We’ve mentioned that the new Army program called Uniform Quality Control Program (UQCP) would be implemented during the transition to Coyote boots this Summer. Last week, the Army hosted an industry day to explain the program to boot manufacturers and field questions. Authorized by Army Regulation 670-1 dated 2 February 2012, UQCP is meant to certify optional purchase combat boots. Essentially, the Army wants to test commercially available boots because they want to ensure that Soldiers are getting quality boots. All boots submitted for evaluation with have to meet the Optional Combat Boot Product Description (PD) which spells out how they must be made. Specifically, this program will help guide AAFES buyers as they decide which boots to sell at Clothing Sales, but it may also be of use to private military outfitters when selling boots off post. Additionally, small unit leaders may choose to leverage the program to determine if their Soldiers are wearing built-to-spec boots.
There is a lot of uncertainty over how this program will be implemented. So, up front, it’s important to understand, this isn’t some plot from PEO Soldier to tell you what you can and can’t wear. PEO Soldier does not “authorize” uniform items. Rather, such authorizations stem from Army Regulations. PEO Soldier’s role is simply to manage the program due to their expertise with military footwear.
This slide from PEO Soldier is very important. It shows the intent of the program and while it was envisioned for all of the right reasons, it will assuredly be used as an exclusionary tool by some leaders simply because it is there. As it currently stands, UQCP is very limited, only applying to Berry Compliant boots that fit into the same category as issue Combat Boots. It does not apply to foreign made boots or footwear in a wide variety of specialty categories. Unfortunately, if improperly applied by leaders, there is a good chance that Soldiers in some organizations will not be allowed to wear any of those alternative boot options.
Here are a few facts for you:
-UQCP does NOT apply to existing Desert Tan boots that you wear with UCP. Those boots will most likely be authorized until 2018.
-UQCP does NOT apply to foreign made, NON-Berry compliant boots.
-UQCP currently does NOT apply to these additional categories of boots: Waterproof Boots; Insulated and Cold Weather Boots; Flame Resistant Boots; Safety Toe Boots; Puncture Resistant Sole Boots (Jungle); and Anti-Microbial Lined Boots. Additional categories may be added in the future.
-The initial run is open 2 March 2015 thru 1 May 2015. They don’t plan to open up new submissions again until 1 September, 2015.
-All manufacturer certs for boots submitted by the deadline will be announced at the same time so as to not give one company advantage over another.
-The period of certification will not exceed three years.
-The program is new; expect headaches.
To me, the marking of the UQCP compliant boots is the weakest link in the program. There is no plan to mark or tag approved boots identifying them as UQCP approved. This puts the boot industry at somewhat of a disadvantage because there are going to be boots out there that ‘look’ right but aren’t. Instead, The Army has informed industry:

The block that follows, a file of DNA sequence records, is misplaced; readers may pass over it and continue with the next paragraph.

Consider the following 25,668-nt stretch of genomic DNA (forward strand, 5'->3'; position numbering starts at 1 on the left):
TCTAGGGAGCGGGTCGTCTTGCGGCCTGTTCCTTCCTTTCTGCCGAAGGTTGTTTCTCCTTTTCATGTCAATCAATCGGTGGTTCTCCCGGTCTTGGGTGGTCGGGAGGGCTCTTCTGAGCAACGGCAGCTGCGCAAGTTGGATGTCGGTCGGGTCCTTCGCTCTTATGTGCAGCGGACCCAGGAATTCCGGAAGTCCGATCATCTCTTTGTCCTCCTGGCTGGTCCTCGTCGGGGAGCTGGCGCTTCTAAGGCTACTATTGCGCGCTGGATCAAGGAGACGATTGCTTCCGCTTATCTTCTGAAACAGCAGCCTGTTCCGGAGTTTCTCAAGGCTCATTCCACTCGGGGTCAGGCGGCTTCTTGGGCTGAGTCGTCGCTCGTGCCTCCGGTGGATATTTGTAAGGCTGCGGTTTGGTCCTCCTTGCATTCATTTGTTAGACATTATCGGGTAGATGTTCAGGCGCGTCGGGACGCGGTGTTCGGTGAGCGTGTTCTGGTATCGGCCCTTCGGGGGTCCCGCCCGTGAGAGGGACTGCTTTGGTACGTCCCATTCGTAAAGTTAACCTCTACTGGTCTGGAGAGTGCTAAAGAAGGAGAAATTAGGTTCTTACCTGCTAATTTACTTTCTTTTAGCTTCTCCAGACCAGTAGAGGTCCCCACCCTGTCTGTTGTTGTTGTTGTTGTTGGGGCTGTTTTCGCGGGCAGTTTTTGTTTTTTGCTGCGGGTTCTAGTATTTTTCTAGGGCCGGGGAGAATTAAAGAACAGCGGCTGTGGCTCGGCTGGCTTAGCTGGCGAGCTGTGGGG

“End items must include an internal label containing the manufacturer’s product number for the item.” Therefore, product numbers will be required on the internal tag of
all UQCP certified boots. Those product numbers will be listed on the PEO Soldier website in order to allow Soldiers and AAFES buyers to verify the certification of those boots.
Now, I know there are going to be some small unit leaders out there that will have Soldiers take their boots off so that they can compare this number with the ones on the website (which, based on all previous experience with other commodities, will not be kept current). You already know who they are. These are the same folks who stare at your junk, the whole time, when conducting urinalysis.
For many Soldiers, narrow use of the UQCP list will assuredly limit wear of commercially produced boots which many prefer due to alternative fit, materials and styles. For several years, all issue boots have been manufactured on a standard last. The benefit of this situation is that boots will fit the same regardless of manufacturer. The downside is that, for some at least, no issue boot will fit properly due to the common last.
Something similar to UQCP has been attempted, and abandoned, in the past. Way back in 2008, PEO Soldier came up with this great idea called ‘Team Soldier Certified Gear‘ that would have had industry paying the Army to ‘certify’ Soldier Systems items like gloves, eyepro and flashlights. They would then pay the Army a royalty to claim that the item was certified. Sounded like an awesome idea at the time; didn’t last.
In the end, all UQCP does, is provide verification that Berry Compliant, commercially produced Combat Boots meet Army Standards. That’s all. Most of those companies already manufacture contract footwear so they know how to do it and their contract boots are already subjected to these standards. What’s more, UQCP doesn’t cover many of the types of boots that Soldiers will wear (foreign made and specialty) like the mountain boots above which, while issued, are also available commercially. Instead, industry will jump through hoops to satisfy yet even more bureaucracy, that won’t do much for the Soldier, in the long run.